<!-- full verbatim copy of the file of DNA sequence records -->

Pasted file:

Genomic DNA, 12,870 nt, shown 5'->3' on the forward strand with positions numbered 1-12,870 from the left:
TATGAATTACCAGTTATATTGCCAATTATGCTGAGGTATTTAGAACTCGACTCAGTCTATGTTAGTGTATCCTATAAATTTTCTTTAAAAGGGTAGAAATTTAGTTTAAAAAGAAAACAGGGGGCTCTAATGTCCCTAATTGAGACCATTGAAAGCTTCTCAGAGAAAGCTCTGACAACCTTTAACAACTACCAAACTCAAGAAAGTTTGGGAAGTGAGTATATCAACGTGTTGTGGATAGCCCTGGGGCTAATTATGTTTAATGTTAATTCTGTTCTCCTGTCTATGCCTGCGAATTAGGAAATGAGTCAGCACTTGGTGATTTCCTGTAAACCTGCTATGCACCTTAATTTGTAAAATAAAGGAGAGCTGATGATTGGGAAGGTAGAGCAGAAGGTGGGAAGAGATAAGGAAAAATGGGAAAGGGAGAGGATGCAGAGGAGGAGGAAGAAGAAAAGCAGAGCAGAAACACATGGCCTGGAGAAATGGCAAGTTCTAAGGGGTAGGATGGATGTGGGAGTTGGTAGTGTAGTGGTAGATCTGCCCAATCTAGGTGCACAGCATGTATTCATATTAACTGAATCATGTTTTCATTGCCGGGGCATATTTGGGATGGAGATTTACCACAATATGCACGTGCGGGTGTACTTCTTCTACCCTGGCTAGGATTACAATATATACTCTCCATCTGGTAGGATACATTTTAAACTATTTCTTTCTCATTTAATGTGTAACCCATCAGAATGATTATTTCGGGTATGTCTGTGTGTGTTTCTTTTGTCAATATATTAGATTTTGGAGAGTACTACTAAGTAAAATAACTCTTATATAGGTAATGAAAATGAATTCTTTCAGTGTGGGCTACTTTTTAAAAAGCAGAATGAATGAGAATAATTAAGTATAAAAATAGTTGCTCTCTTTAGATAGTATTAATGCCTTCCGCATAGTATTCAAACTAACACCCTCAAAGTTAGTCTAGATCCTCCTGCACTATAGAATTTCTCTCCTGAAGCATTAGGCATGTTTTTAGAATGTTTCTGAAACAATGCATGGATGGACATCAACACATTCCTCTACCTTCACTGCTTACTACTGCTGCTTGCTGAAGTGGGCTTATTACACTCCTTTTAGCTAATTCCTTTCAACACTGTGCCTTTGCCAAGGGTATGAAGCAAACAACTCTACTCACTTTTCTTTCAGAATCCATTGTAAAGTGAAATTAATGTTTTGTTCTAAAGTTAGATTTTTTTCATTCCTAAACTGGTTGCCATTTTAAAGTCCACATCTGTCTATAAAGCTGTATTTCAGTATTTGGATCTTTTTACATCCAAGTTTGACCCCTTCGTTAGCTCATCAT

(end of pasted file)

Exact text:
Genomic DNA, 12,870 nt, shown 5'->3' on the forward strand with positions numbered 1-12,870 from the left:
TATGAATTACCAGTTATATTGCCAATTATGCTGAGGTATTTAGAACTCGACTCAGTCTATGTTAGTGTATCCTATAAATTTTCTTTAAAAGGGTAGAAATTTAGTTTAAAAAGAAAACAGGGGGCTCTAATGTCCCTAATTGAGACCATTGAAAGCTTCTCAGAGAAAGCTCTGACAACCTTTAACAACTACCAAACTCAAGAAAGTTTGGGAAGTGAGTATATCAACGTGTTGTGGATAGCCCTGGGGCTAATTATGTTTAATGTTAATTCTGTTCTCCTGTCTATGCCTGCGAATTAGGAAATGAGTCAGCACTTGGTGATTTCCTGTAAACCTGCTATGCACCTTAATTTGTAAAATAAAGGAGAGCTGATGATTGGGAAGGTAGAGCAGAAGGTGGGAAGAGATAAGGAAAAATGGGAAAGGGAGAGGATGCAGAGGAGGAGGAAGAAGAAAAGCAGAGCAGAAACACATGGCCTGGAGAAATGGCAAGTTCTAAGGGGTAGGATGGATGTGGGAGTTGGTAGTGTAGTGGTAGATCTGCCCAATCTAGGTGCACAGCATGTATTCATATTAACTGAATCATGTTTTCATTGCCGGGGCATATTTGGGATGGAGATTTACCACAATATGCACGTGCGGGTGTACTTCTTCTACCCTGGCTAGGATTACAATATATACTCTCCATCTGGTAGGATACATTTTAAACTATTTCTTTCTCATTTAATGTGTAACCCATCAGAATGATTATTTCGGGTATGTCTGTGTGTGTTTCTTTTGTCAATATATTAGATTTTGGAGAGTACTACTAAGTAAAATAACTCTTATATAGGTAATGAAAATGAATTCTTTCAGTGTGGGCTACTTTTTAAAAAGCAGAATGAATGAGAATAATTAAGTATAAAAATAGTTGCTCTCTTTAGATAGTATTAATGCCTTCCGCATAGTATTCAAACTAACACCCTCAAAGTTAGTCTAGATCCTCCTGCACTATAGAATTTCTCTCCTGAAGCATTAGGCATGTTTTTAGAATGTTTCTGAAACAATGCATGGATGGACATCAACACATTCCTCTACCTTCACTGCTTACTACTGCTGCTTGCTGAAGTGGGCTTATTACACTCCTTTTAGCTAATTCCTTTCAACACTGTGCCTTTGCCAAGGGTATGAAGCAAACAACTCTACTCACTTTTCTTTCAGAATCCATTGTAAAGTGAAATTAATGTTTTGTTCTAAAGTTAGATTTTTTTCATTCCTAAACTGGTTGCCATTTTAAAGTCCACATCTGTCTATAAAGCTGTATTTCAGTATTTGGATCTTTTTACATCCAAGTTTGACCCCTTCGTTAGCTCATCAT